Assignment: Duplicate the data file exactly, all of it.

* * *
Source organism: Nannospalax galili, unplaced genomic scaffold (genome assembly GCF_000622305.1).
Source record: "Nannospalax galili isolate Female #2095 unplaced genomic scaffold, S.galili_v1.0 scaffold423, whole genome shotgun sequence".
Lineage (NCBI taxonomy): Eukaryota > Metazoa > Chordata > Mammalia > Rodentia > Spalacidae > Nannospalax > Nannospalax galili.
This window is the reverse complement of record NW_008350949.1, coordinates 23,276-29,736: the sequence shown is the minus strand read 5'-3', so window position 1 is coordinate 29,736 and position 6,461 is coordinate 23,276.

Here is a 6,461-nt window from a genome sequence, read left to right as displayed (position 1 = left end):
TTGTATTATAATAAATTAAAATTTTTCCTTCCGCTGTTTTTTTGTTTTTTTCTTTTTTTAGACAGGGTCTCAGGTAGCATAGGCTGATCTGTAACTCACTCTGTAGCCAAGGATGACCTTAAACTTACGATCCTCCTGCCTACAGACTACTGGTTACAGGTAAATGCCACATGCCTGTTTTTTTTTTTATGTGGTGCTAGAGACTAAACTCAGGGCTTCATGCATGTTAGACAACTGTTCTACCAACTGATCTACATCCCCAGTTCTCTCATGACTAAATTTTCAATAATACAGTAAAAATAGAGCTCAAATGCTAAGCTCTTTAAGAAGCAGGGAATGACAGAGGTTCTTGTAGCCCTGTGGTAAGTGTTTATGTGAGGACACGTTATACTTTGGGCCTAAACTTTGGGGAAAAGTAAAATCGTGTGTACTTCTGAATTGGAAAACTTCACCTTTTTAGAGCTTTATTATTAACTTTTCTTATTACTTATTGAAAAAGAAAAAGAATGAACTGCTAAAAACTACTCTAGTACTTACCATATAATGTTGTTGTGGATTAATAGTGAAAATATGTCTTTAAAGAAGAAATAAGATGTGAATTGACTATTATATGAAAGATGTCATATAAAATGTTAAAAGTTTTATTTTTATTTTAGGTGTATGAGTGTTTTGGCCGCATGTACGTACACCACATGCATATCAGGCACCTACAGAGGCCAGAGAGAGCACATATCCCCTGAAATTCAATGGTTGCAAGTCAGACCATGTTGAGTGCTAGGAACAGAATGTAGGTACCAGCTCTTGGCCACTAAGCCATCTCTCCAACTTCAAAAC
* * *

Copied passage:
Source organism: Nannospalax galili, unplaced genomic scaffold (genome assembly GCF_000622305.1).
Source record: "Nannospalax galili isolate Female #2095 unplaced genomic scaffold, S.galili_v1.0 scaffold423, whole genome shotgun sequence".
Lineage (NCBI taxonomy): Eukaryota > Metazoa > Chordata > Mammalia > Rodentia > Spalacidae > Nannospalax > Nannospalax galili.
This window is the reverse complement of record NW_008350949.1, coordinates 23,276-29,736: the sequence shown is the minus strand read 5'-3', so window position 1 is coordinate 29,736 and position 6,461 is coordinate 23,276.

Here is a 6,461-nt window from a genome sequence, read left to right as displayed (position 1 = left end):
TTGTATTATAATAAATTAAAATTTTTCCTTCCGCTGTTTTTTTGTTTTTTTCTTTTTTTAGACAGGGTCTCAGGTAGCATAGGCTGATCTGTAACTCACTCTGTAGCCAAGGATGACCTTAAACTTACGATCCTCCTGCCTACAGACTACTGGTTACAGGTAAATGCCACATGCCTGTTTTTTTTTTTATGTGGTGCTAGAGACTAAACTCAGGGCTTCATGCATGTTAGACAACTGTTCTACCAACTGATCTACATCCCCAGTTCTCTCATGACTAAATTTTCAATAATACAGTAAAAATAGAGCTCAAATGCTAAGCTCTTTAAGAAGCAGGGAATGACAGAGGTTCTTGTAGCCCTGTGGTAAGTGTTTATGTGAGGACACGTTATACTTTGGGCCTAAACTTTGGGGAAAAGTAAAATCGTGTGTACTTCTGAATTGGAAAACTTCACCTTTTTAGAGCTTTATTATTAACTTTTCTTATTACTTATTGAAAAAGAAAAAGAATGAACTGCTAAAAACTACTCTAGTACTTACCATATAATGTTGTTGTGGATTAATAGTGAAAATATGTCTTTAAAGAAGAAATAAGATGTGAATTGACTATTATATGAAAGATGTCATATAAAATGTTAAAAGTTTTATTTTTATTTTAGGTGTATGAGTGTTTTGGCCGCATGTACGTACACCACATGCATATCAGGCACCTACAGAGGCCAGAGAGAGCACATATCCCCTGAAATTCAATGGTTGCAAGTCAGACCATGTTGAGTGCTAGGAACAGAATGTAGGTACCAGCTCTTGGCCACTAAGCCATCTCTCCAACTTCAAAAC